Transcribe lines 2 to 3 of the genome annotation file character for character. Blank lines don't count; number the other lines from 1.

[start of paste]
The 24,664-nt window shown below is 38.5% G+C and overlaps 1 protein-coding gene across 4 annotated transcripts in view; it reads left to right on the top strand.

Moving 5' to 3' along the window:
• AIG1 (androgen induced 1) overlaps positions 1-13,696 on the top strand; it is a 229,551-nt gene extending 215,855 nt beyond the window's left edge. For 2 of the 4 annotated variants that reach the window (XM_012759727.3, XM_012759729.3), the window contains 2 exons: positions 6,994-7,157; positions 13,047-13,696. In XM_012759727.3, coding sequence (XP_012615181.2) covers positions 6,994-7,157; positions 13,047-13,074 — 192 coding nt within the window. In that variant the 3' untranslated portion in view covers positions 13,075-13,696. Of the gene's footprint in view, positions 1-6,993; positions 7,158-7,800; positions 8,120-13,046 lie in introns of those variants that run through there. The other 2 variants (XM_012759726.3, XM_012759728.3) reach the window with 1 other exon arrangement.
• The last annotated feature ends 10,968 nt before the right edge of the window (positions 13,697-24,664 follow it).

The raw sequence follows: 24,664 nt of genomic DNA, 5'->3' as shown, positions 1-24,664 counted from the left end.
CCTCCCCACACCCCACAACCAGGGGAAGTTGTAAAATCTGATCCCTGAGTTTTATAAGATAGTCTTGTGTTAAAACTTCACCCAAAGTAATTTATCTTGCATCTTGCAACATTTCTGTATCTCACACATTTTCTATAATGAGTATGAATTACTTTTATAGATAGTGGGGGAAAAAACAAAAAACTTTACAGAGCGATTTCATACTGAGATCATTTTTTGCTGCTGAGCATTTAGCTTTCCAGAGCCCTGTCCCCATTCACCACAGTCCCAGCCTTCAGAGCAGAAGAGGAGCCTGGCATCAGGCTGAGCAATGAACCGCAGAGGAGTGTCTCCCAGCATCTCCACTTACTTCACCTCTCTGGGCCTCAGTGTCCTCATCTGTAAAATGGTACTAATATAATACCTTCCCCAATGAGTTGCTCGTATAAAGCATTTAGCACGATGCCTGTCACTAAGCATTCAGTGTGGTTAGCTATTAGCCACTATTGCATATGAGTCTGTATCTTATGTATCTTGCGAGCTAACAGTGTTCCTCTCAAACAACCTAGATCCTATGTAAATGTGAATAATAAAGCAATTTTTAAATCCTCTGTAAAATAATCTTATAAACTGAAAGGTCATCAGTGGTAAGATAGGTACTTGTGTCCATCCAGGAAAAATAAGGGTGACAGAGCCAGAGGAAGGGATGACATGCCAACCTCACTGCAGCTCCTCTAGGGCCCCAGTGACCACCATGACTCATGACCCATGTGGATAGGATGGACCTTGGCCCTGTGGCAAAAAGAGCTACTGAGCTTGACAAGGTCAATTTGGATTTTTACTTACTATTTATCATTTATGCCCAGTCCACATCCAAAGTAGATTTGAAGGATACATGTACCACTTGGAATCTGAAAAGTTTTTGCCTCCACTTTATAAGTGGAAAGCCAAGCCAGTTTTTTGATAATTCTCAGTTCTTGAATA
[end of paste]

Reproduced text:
Moving 5' to 3' along the window:
• AIG1 (androgen induced 1) overlaps positions 1-13,696 on the top strand; it is a 229,551-nt gene extending 215,855 nt beyond the window's left edge. For 2 of the 4 annotated variants that reach the window (XM_012759727.3, XM_012759729.3), the window contains 2 exons: positions 6,994-7,157; positions 13,047-13,696. In XM_012759727.3, coding sequence (XP_012615181.2) covers positions 6,994-7,157; positions 13,047-13,074 — 192 coding nt within the window. In that variant the 3' untranslated portion in view covers positions 13,075-13,696. Of the gene's footprint in view, positions 1-6,993; positions 7,158-7,800; positions 8,120-13,046 lie in introns of those variants that run through there. The other 2 variants (XM_012759726.3, XM_012759728.3) reach the window with 1 other exon arrangement.